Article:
Thursday, April 16, 2020

Illinois Governor Slug Pritzker Pretends To Not Understand The Golden Rule

thehill |  Another sudden and unexpected factor will transform this year’s elections. Many states, cities and counties are about to, suddenly, run out of money. Wages won’t be paid. Services won’t be delivered. Institutions will shut down abruptly. Many state colleges may fold. And yet most state and local political and administrative leaders just sit and watch. Voters will not be pleased.

Millions of American workers filed for unemployment insurance during the past two weeks. That is a record and represents a collapse of our local economies. Across the country, in every state, county and city, businesses have been shut down, and many will not return after the coronavirus crisis is over. Tens of millions have lost jobs, homes, savings and retirement incomes that will never return. Owners of rental property will go under when their loan payments come due and renters can’t pay. Across the country, state and local economies are being badly damaged — many of them permanently.

The result is that state and local tax revenues will plummet. States and localities will burn through any reserves they’ve maintained like wildfire. Since most of our politicians and government managers have been raised during a decade of expanding economies, their first instinct will be to wait and then panic and then raise taxes to cover shortfalls — perhaps a special “coronavirus surtax.” Taxpayers across the country have tolerated various forms of high state and local taxes; the politicians would naturally ask, “Why should now be any different?” 

But it is different. The resulting increased tax burden would be a disaster. Businesses that were barely hanging on would go under. Workers and homeowners who were barely surviving would go under. State and local tax bases would collapse even faster. There would be social unrest, possibly requiring martial law. People would migrate from high-tax states toward new jobs, accelerating a downward spiral. These large migrations would make the 2020 census results nonsense.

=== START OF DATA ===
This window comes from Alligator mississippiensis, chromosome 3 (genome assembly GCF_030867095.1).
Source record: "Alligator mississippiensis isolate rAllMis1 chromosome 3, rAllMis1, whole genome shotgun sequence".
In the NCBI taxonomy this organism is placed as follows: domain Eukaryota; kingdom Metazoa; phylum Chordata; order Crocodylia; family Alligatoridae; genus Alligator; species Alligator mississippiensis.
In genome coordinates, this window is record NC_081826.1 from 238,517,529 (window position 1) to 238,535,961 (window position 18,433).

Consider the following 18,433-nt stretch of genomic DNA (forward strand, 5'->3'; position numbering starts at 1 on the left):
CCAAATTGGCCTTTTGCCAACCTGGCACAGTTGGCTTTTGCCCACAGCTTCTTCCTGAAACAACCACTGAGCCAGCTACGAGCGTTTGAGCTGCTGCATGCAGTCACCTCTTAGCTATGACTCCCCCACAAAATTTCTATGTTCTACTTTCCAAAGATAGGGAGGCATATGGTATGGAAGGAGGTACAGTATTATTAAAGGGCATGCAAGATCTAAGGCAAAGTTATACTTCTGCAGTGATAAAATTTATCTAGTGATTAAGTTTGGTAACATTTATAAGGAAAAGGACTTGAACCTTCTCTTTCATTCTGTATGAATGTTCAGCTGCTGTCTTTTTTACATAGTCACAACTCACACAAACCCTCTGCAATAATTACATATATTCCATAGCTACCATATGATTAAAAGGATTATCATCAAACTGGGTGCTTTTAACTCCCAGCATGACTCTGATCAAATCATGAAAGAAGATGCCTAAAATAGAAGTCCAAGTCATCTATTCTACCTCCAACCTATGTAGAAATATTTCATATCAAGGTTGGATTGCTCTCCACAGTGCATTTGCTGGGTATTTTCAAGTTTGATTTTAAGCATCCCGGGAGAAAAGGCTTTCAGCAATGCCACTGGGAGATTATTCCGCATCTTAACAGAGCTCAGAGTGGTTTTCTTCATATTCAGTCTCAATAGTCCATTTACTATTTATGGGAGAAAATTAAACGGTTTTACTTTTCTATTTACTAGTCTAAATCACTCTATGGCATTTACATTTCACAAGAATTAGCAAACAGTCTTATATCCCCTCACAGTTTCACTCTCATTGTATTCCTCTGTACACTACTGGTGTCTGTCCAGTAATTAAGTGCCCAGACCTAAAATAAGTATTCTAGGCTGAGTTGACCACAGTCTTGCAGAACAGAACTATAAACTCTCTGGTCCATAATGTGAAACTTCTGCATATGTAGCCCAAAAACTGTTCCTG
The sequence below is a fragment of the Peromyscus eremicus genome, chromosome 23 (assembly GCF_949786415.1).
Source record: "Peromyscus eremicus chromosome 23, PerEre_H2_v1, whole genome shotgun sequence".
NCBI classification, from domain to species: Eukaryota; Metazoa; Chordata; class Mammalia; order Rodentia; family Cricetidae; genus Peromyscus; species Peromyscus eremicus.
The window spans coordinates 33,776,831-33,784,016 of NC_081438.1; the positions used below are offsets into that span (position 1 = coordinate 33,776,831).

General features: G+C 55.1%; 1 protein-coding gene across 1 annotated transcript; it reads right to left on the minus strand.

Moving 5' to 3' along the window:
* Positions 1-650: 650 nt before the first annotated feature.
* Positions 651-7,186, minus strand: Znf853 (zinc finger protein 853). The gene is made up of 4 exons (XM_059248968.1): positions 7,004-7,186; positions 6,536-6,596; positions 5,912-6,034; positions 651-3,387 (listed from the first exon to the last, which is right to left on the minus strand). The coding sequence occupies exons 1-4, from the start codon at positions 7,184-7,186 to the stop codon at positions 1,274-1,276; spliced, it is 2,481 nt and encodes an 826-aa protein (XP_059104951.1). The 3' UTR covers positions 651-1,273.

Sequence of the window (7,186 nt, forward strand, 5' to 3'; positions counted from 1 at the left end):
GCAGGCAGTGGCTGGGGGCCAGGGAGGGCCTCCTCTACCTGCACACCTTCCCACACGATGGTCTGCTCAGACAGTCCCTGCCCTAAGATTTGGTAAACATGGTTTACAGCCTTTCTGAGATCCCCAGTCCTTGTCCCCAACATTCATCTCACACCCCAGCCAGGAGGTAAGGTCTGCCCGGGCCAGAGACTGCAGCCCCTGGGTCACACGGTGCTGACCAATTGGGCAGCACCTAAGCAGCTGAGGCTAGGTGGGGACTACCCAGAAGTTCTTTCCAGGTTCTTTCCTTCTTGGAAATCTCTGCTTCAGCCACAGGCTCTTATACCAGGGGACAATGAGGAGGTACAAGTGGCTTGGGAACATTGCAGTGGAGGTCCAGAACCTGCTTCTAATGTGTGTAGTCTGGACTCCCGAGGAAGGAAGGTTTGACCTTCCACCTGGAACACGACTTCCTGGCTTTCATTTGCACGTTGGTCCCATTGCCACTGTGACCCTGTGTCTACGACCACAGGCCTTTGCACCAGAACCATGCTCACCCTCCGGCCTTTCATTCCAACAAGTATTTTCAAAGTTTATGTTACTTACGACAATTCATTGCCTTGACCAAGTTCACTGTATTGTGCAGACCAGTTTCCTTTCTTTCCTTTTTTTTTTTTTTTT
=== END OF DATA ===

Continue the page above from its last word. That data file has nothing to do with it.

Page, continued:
The only answer for the states, counties and cities that want to survive is to slash budgets now — probably 30 to 50 percent — eliminate all nonessential spending and reduce taxes today. Business leaders know that, in these types of situations, the only way to save a company is to cut costs immediately. There is no other answer, and those who act first and most aggressively are the most successful in saving the company and the greatest number of its employees. In short, “fiscal distancing” — that is, separating politicians from taxpayers’ money by cutting budgets and taxes now — is literally the only useful thing that state and local governments can do to prevent further economic and social catastrophe.